It uses a Software-as-a-Service Android app to provide management and finance to over 5000 smallholder farmers across three African countries.
“The GreenFingers solution is an important tool in enabling ethical supply chains, through the management of large, real-time data sets. We hope that GreenFingers can make it easier for large food companies to work with smallholder farmers, playing a significant role in poverty alleviation and reducing their impact on the environment,” writes the senior investment manager for The Hivos Food & Lifestyle Fund, Keith Wallace, in a press release to Ventureburn.
“With seven billion people on the planet, and smallholder agriculture representing 70% of production in developing countries, efficient systems to manage food supply chains are imperative,” says CEO of GFM, Max Pichulik.
“We believe that technology will play an increasing role in connecting farmers to markets efficiently, and meeting an increasing global demand for food.”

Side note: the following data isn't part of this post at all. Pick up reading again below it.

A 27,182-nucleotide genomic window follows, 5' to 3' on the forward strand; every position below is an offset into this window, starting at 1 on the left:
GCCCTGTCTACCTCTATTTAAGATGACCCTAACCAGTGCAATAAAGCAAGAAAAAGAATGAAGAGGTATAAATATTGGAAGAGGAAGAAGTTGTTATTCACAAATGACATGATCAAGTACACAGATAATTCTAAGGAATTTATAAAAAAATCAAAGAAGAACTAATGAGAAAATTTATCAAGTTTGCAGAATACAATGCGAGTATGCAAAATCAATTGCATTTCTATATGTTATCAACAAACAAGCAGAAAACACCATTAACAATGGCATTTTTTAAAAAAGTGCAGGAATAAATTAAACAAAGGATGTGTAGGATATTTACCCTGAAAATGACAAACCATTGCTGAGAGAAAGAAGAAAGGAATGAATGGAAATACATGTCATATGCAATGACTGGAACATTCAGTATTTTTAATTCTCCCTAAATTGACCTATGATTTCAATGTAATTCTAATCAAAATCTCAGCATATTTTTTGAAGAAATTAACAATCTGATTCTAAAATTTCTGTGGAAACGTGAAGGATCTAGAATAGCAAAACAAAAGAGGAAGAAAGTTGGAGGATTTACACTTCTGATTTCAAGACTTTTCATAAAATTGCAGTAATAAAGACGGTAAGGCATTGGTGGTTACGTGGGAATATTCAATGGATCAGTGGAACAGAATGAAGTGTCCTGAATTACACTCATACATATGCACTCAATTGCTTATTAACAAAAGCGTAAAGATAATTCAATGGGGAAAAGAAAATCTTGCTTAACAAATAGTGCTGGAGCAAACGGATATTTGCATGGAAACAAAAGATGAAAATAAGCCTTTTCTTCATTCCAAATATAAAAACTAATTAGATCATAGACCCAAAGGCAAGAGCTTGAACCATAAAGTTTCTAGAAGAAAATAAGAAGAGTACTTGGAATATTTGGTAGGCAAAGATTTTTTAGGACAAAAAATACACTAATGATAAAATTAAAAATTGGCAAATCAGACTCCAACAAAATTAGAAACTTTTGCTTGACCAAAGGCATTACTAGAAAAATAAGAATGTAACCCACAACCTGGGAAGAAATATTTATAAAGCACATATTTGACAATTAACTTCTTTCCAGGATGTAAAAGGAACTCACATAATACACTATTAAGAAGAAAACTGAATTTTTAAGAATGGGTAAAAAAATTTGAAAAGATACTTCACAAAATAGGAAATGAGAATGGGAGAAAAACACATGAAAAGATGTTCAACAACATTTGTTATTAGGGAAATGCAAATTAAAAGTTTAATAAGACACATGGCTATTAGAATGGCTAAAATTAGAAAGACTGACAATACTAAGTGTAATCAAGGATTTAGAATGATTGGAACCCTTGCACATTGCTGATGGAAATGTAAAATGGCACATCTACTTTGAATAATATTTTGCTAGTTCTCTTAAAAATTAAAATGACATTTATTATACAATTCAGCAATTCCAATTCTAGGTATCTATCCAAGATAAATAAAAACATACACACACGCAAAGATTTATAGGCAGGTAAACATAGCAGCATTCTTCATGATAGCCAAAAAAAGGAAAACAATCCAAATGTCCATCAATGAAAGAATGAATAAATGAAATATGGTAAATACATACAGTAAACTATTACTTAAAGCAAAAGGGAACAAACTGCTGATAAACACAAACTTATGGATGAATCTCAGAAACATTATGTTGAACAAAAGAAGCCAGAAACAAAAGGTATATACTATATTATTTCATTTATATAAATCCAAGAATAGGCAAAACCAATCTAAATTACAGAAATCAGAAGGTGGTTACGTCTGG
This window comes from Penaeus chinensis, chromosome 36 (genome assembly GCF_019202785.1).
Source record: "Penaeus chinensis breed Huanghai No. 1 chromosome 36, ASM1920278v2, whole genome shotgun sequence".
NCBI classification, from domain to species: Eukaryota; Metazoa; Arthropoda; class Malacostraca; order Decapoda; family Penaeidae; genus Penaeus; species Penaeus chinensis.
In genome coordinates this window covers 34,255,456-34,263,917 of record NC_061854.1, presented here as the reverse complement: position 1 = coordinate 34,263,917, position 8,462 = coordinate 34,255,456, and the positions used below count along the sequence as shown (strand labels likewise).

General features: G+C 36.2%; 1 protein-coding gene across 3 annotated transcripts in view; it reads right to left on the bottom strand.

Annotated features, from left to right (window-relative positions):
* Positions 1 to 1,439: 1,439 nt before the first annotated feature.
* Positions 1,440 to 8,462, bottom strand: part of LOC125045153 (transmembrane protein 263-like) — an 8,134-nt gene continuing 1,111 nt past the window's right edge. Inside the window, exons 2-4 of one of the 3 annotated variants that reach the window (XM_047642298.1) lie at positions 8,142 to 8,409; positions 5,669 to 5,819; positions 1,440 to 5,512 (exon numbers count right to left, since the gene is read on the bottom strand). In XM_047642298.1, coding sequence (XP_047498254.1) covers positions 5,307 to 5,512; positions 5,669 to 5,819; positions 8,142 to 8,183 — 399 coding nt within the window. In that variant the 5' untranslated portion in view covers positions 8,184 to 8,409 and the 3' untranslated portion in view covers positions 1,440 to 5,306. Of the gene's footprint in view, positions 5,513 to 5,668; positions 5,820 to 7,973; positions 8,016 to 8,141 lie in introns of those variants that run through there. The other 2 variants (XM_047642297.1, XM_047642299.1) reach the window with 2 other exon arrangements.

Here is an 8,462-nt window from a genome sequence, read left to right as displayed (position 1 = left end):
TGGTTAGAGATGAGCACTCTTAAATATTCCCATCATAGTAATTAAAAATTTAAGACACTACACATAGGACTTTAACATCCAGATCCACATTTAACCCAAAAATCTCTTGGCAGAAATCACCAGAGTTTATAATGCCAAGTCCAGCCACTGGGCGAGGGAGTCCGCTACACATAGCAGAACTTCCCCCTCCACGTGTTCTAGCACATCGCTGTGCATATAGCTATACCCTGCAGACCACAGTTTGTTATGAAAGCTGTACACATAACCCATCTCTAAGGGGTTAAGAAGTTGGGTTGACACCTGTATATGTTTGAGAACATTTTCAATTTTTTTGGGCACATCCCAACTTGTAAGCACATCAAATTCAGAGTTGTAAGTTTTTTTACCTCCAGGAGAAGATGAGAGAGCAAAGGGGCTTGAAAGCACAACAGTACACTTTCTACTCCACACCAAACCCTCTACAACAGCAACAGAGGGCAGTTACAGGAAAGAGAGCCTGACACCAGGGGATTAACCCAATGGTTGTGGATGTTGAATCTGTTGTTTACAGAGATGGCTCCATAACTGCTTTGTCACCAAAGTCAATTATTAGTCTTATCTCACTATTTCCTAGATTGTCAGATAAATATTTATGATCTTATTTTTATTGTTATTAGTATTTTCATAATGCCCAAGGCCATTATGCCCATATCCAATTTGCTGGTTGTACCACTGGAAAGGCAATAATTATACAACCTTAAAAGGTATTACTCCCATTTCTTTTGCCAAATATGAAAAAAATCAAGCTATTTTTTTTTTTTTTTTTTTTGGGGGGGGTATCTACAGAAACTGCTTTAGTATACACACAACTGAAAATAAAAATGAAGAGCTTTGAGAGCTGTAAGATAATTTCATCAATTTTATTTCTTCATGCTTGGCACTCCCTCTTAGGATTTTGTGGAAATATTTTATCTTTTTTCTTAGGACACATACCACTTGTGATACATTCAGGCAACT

“Our software solution replaces archaic paper-based management systems with real-time mobile solutions, bringing transparency to the supply chain, and enabling the efficient management and financing of smallholder/emerging farmers.”
Pichulik says the investment will be used to further grow the company in other countries.
“Building development and support capability to expand the product, the product’s features, and reach out to the rest of the continent,” he says regarding plans for the investment.
Along with the funding announcement, the company’s software is now out of its beta stage as well.
“The software went from Alpha to Beta over those two years, which were two growing seasons. Its length was due to both technical and operational issues related to ensuring we had a solution which would work in the field,” writes Pichulik in an exchange with Ventureburn.
Over the past two years, Pichulik says the software has been tested in a range of areas, which also included overcoming a few hurdles. Some of these included “deploying smartphones and software into very rural locations where not only has no-one ever used such a device, and they (and their management) were running on paper-based systems”.
The solution also only runs between six to nine months depending on the country, region, and crop, which is called the ‘growing season’. “This lengthened the beta testing phase, as its difficult to deploy features during a growing season,” Pichulik explained.
Pichulik mention that troubleshooting was difficult as the team needed to narrow down software, network, device, or cloud hosting issues.